One Sunday in 1817, Jarena Lee attended a service at Mother Bethel African Methodist Episcopal (AME) Church in Philadelphia. A former servant, Lee had become a Christian nearly a decade before—a conversion experience which also awoke her desire to preach. Although she had expressed this calling to church leaders, Lee had never taken the pulpit. Until today.
Originally scheduled to preach, the Reverend Richard Williams was unable to speak the words he had prepared. Impulsively, Lee rose from her seat and addressed the congregation.
"During the exhortation, God made manifest his power in a manner sufficient to show the world that I was called to labor according to my ability, and the grace given unto me, in the vineyard of the good husbandman," Lee later wrote.
Richard Allen, the African Methodist Episcopal Church founder and denomination bishop who also served as Mother Bethel’s pastor, was in the audience that day. Lee had informed Allen of her aspirations eight years earlier, but he hadn’t felt comfortable letting a woman speak from the pulpit. But that Sunday Allen changed his mind, convinced that God’s gift was operating in her that day. Following this, Lee would embark upon a career of public preaching.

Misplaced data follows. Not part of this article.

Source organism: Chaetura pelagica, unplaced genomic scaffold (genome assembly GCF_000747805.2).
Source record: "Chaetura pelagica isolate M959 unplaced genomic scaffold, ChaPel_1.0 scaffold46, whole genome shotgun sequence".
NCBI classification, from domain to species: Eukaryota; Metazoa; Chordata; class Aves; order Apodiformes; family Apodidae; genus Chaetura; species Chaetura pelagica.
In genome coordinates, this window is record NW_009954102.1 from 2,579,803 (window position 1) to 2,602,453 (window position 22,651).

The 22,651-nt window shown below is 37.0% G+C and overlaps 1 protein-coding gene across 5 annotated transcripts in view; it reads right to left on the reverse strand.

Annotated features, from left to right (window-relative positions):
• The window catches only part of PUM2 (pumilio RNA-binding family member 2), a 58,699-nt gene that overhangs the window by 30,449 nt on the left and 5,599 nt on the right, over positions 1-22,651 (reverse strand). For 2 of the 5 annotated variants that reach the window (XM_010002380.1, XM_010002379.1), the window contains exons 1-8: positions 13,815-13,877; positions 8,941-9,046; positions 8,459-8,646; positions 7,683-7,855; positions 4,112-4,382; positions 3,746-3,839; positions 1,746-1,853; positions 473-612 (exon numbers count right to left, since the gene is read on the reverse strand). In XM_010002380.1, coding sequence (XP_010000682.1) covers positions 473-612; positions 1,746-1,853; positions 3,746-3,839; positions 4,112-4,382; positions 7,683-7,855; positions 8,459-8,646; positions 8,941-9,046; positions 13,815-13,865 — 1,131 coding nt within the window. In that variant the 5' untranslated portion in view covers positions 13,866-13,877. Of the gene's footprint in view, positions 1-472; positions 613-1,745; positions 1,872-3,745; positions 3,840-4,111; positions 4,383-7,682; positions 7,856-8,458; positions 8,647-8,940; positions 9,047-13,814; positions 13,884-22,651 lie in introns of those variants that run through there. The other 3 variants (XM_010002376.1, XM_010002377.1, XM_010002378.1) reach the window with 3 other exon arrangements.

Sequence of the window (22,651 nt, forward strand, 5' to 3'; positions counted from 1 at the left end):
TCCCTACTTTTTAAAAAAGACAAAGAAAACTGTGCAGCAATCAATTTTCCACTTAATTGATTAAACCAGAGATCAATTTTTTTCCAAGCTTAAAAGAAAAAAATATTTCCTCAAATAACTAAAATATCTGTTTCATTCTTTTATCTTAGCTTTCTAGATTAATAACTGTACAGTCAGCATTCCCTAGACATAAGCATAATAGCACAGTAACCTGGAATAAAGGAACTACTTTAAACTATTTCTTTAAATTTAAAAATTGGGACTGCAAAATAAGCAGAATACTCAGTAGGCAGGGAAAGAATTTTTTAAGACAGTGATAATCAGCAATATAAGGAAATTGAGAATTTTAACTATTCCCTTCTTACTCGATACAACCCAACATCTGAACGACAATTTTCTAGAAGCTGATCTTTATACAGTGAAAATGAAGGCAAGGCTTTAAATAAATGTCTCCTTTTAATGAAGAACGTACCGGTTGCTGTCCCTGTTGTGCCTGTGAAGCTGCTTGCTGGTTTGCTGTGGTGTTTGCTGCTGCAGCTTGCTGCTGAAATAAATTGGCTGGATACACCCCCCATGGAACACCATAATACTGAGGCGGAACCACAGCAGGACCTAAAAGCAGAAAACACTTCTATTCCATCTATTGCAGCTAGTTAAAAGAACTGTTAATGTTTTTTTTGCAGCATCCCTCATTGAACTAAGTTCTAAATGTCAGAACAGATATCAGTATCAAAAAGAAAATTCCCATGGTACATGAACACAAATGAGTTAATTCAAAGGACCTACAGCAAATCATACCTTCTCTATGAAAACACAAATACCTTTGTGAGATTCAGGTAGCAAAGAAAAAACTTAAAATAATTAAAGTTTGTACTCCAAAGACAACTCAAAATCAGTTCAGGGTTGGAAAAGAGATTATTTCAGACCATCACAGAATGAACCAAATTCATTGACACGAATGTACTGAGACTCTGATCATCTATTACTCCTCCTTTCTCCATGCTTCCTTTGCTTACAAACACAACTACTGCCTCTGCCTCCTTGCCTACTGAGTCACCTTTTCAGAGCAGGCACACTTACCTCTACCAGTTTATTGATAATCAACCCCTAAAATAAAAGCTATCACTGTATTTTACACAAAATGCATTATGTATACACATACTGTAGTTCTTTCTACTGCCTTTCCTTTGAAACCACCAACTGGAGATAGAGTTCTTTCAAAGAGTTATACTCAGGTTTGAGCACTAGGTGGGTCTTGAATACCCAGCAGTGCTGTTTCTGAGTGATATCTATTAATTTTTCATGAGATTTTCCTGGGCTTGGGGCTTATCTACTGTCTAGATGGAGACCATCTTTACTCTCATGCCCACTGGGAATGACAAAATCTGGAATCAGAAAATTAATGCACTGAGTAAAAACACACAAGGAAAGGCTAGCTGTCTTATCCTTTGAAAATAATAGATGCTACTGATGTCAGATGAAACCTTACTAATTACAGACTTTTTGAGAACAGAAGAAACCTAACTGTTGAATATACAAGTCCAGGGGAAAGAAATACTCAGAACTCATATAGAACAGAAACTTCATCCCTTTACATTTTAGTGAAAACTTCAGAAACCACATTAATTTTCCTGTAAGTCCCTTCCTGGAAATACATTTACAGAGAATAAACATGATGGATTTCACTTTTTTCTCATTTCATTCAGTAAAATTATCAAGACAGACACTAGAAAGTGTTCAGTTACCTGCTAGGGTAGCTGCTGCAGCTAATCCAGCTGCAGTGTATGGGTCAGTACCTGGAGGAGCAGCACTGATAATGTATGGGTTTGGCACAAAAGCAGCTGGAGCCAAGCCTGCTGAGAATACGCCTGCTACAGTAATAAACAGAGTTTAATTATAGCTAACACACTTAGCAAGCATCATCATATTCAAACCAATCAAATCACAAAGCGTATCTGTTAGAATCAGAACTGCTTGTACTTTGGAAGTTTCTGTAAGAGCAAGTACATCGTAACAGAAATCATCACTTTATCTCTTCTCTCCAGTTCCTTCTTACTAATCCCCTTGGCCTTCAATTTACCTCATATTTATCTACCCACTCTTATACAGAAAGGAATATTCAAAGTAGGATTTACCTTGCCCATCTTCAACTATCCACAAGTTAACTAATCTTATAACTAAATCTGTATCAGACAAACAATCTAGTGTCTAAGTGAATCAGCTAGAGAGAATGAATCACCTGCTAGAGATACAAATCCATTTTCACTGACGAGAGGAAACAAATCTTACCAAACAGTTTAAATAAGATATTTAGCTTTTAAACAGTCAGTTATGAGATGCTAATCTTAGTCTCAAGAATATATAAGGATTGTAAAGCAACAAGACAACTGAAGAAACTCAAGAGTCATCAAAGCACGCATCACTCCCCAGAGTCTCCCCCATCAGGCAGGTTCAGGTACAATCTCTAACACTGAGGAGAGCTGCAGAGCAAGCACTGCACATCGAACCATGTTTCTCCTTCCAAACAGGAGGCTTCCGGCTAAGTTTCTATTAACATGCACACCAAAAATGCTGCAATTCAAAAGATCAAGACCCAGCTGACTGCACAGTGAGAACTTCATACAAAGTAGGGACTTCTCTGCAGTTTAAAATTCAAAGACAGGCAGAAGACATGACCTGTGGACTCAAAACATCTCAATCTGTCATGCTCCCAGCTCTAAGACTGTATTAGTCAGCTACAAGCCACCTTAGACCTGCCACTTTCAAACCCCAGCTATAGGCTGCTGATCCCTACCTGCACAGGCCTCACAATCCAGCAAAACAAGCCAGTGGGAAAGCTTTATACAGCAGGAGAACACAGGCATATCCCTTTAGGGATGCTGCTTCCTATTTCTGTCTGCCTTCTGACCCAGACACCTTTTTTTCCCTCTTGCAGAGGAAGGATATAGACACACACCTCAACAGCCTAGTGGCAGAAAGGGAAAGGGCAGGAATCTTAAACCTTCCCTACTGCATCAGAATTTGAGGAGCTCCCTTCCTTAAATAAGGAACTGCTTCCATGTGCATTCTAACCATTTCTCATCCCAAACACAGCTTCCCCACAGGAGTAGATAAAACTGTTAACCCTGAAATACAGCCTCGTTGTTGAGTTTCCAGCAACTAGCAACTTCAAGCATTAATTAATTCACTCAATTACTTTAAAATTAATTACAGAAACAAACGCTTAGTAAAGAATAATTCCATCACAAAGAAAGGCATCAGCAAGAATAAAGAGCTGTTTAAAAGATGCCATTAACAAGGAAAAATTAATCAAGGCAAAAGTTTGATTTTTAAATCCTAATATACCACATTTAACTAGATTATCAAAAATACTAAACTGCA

The first African American woman to preach the gospel publicly, Lee preached to racially mixed Methodists, Presbyterian, Baptist, and Wesleyan audiences across the mid-Atlantic states, lower Canada, Cincinnati, Detroit, and New England. What’s more, she did so at a time when slavery was legal and neither African Americans nor women could own property or vote.
A Tortured Soul
According to her autobiography, Lee was born on February 11, 1783 in Cape May, New Jersey. Though born into freedom, Lee grew up separated from her parents because of her work as a maid in a white household 60 miles from her hometown. She later recounted that at the age of seven, she recognized her sinful condition, though she had no knowledge of the gospel.